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Monday, April 06, 2009

Doesn't Wall Street Have Better Things to Worry About?

For each of the last four Pixar films, Wall Street analysts have worried about their appeal in some way: can cars be expressive enough... will anyone relate to a rat who works in a restaurant... can a half-silent film about a trash-compacting robot connect with kids?

Now, they're fretting about 'Up,' whose main character is a 78-year old man. From today's NY Times piece:

    Some industry watchers, a few of them still griping about the hefty $9 billion that Disney paid for Pixar in 2006, are fretting about the film’s commercial potential, particularly when it comes to benefiting other Disney businesses.

    Richard Greenfield of Pali Research downgraded Disney shares to sell last month, citing a poor outlook for “Up” as a reason. “We doubt younger boys will be that excited by the main character,” he wrote, adding a complaint about the lack of a female lead.

    Mr. Greenfield is alone in his vociferousness, but not in his opinion.

    “People seem to be concerned about this one,” said Chris Marangi, who follows Disney at Gabelli & Company. Doug Creutz of Cowen and Company said qualms ran deeper than whether “Up” will be a hit — he thinks it will — but rather whether Pixar can deliver the kind of megahit it once did.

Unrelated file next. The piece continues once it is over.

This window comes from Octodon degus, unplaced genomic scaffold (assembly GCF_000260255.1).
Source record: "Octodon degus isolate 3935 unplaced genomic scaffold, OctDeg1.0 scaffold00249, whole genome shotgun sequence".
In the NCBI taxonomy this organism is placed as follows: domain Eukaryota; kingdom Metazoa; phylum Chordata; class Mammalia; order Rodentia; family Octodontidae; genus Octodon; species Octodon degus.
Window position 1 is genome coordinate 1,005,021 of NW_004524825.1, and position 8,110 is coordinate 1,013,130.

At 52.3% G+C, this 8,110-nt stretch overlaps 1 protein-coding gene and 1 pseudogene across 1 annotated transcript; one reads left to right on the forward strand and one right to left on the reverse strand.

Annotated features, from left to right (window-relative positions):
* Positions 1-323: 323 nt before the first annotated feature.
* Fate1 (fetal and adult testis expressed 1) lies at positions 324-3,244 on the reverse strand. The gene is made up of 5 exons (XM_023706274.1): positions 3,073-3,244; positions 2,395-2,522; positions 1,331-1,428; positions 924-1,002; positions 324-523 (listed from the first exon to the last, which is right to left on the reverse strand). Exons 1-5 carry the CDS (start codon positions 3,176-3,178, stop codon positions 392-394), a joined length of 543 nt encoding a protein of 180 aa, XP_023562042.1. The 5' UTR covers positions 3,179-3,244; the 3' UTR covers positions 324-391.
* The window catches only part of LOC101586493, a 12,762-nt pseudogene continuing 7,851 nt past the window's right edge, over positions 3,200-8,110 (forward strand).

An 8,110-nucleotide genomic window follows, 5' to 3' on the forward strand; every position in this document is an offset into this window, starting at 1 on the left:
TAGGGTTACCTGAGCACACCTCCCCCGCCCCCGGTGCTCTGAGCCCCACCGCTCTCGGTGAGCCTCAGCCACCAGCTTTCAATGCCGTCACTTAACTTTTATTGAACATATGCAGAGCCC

“The worries keep coming despite Pixar’s track record, because each film it delivers seems to be less commercial than the last,” Mr. Creutz said.

While I have been critical in the past about Pixar's reluctance to experiment with new forms and formats for animation (Internet stuff, mobile phones, interactivity/gaming, etc.), I don't think it makes sense to worry about their ability to produce big hits ... hits that often do great on the merchandising and theme park front.

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  • Their biggest ROI animated film was The Lion King in 1994. They have been trending downwards since then. Ever since their peak with NEMO in 2003, PIXAR has been trending downward with almost 10:1 gross against budget. CARS did have a net AFTER it went to international sales. WALL-E was less than 3:1 gross against budget - if you include the huge P&A and look at the probable net, you are looking at a film that might have even lost money. BOLT definitely lost money. Maybe even a lot. I do see a cause for concern on this trend if you are a stockholder.

    By Blogger GBH, at 2:41 PM  

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